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Zika and Other Emerging Viruses Transmitted by Aedes Mosquitos

The chikungunya, dengue, and Zika viruses are transmitted by Aedes mosquitoes. All 3 viruses have overlapping clinical symptoms and may be found in the same geographic locations.

Outbreaks have been reported throughout the world.1 Since May 2015, when Zika virus was first reported in Brazil, it has been detected in most regions of South America, the Caribbean, and Central America; parts of the South Pacific, Southeast Asia, India, and Pakistan; as well as many African countries. The most recent information on global Zika virus risk can be found at

Local transmission of the Zika virus has occurred in the United States. Centers for Disease Control and Prevention (CDC) reports provisional Zika virus disease case counts in the United States and its territories on the first Thursday of each month. As of May 2, 2018, there have been a total of 5,700 reported Zika virus cases in the 50 US states and the District of Columbia:

  • Presumed locally acquired mosquito-borne cases: 231
  • Travel-associated cases:  5,414
  • Sexually transmitted cases: 55
  • Laboratory-acquired cases: 2
  • Person-to-person transmission through unknown route:1

In addition, there have been 37,229 reported cases in US territories.

Anyone living in or traveling to an endemic area is at risk if bitten by an Aedes mosquito. Persons in areas where Aedes mosquitoes are found may also be at risk as the virus expands its geographic range.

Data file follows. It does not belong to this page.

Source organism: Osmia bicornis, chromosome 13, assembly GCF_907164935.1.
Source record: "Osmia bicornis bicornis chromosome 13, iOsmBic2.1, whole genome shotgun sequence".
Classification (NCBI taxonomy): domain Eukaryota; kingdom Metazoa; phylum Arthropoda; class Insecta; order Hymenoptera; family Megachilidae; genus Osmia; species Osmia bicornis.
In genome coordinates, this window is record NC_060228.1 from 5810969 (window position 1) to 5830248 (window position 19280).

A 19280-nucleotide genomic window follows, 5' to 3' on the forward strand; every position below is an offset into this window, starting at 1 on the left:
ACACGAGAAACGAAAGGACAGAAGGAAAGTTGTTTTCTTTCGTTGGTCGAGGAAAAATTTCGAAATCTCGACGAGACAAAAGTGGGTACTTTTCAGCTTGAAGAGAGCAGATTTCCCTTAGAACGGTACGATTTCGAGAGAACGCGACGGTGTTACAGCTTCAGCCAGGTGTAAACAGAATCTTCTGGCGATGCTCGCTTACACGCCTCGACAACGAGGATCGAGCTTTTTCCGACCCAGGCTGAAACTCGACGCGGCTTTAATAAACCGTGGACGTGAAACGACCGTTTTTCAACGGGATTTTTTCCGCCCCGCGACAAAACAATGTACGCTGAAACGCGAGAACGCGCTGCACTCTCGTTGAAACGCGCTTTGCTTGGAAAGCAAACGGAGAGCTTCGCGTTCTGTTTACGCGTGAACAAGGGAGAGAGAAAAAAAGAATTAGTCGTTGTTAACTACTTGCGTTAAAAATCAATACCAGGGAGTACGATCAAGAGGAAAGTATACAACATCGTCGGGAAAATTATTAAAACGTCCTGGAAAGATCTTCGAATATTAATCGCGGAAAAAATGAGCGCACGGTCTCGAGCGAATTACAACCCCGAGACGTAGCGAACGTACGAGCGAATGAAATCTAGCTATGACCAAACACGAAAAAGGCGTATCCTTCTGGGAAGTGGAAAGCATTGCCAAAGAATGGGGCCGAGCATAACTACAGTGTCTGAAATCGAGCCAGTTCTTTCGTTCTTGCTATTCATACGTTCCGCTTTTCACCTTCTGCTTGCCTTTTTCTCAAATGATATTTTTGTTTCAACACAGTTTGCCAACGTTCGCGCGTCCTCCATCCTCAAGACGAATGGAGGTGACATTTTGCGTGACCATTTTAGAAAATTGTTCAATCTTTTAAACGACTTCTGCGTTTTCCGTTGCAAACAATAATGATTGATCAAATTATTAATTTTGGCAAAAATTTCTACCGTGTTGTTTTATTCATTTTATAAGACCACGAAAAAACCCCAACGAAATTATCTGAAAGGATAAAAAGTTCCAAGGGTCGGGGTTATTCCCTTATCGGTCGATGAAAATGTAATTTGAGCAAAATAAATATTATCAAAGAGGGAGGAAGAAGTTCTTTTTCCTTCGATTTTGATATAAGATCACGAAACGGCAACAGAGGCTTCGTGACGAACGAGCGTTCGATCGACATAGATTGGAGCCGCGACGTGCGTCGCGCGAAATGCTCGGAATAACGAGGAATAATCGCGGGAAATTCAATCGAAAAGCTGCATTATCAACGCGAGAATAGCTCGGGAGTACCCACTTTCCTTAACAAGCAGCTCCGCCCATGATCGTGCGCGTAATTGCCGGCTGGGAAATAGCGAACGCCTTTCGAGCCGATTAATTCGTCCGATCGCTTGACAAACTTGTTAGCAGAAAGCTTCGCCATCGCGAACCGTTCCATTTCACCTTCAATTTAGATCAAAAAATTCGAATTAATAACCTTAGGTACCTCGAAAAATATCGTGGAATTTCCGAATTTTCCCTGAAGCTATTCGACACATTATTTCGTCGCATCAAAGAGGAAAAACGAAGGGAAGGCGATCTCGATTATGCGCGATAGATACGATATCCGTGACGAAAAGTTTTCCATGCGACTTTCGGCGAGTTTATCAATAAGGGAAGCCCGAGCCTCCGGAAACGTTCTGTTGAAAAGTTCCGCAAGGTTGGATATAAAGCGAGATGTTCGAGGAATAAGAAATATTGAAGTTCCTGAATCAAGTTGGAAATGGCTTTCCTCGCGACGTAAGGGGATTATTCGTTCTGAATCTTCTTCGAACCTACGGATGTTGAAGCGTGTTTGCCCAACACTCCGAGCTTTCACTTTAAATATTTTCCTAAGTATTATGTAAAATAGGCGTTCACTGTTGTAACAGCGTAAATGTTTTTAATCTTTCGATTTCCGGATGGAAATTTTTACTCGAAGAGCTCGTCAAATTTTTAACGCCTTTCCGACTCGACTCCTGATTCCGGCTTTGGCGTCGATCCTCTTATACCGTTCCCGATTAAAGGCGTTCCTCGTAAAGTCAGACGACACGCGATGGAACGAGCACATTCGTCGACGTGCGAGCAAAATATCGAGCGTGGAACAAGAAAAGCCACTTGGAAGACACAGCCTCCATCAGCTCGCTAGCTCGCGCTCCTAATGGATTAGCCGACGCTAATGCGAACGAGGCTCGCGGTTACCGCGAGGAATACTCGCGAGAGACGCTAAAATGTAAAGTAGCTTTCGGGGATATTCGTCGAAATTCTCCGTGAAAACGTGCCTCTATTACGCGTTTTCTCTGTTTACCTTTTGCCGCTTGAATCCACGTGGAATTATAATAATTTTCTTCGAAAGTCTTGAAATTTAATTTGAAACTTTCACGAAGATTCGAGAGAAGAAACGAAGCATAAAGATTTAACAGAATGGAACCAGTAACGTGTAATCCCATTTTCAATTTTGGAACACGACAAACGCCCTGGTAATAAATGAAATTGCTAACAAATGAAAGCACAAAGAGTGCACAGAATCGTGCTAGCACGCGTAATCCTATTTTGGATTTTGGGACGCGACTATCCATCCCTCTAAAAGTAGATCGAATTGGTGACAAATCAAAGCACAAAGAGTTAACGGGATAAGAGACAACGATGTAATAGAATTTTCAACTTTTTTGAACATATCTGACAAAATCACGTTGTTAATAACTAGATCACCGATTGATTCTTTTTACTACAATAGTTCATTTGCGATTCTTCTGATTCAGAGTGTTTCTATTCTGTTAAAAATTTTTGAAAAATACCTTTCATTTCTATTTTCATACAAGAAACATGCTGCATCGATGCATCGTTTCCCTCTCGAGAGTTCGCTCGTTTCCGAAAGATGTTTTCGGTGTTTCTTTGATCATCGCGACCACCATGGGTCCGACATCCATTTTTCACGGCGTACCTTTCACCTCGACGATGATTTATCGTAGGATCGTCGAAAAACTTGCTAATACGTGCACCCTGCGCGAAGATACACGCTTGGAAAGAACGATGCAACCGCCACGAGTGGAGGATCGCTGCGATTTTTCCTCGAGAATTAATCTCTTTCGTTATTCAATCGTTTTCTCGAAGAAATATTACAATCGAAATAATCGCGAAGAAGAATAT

Additional modes of transmission may also put people at risk (see Questions 2 and 5).

Most (80%) people infected with Zika virus are asymptomatic.1 When symptoms do occur, they are usually mild and may include fever, maculopapular rash, arthralgia, or nonpurulent conjunctivitis. Symptoms typically last from several days to a week. Severe disease requiring hospitalization is uncommon, and fatalities are rare.

The virus may be associated with Guillain-Barré syndrome, a rare paralytic condition that sometimes occurs after certain infections. Microcephaly and other congenital anomalies have been associated with Zika virus infection in pregnant women (see below). The association with microcephaly has not been seen in other viral illnesses transmitted by the Aedes mosquitoes.

In addition to mosquito-to-human transmission, Zika virus infection can be transmitted from mother to child during pregnancy, resulting in a congenital infection (see Question 6). The virus can also be spread via sexual activity, blood transfusion, and laboratory exposure. The CDC recommends that pregnant women abstain from sex, or use condoms, for all sexual activity if their sexual partner has traveled to, or lives in, an area with active Zika virus transmission. This recommendation should be followed for the duration of the pregnancy.3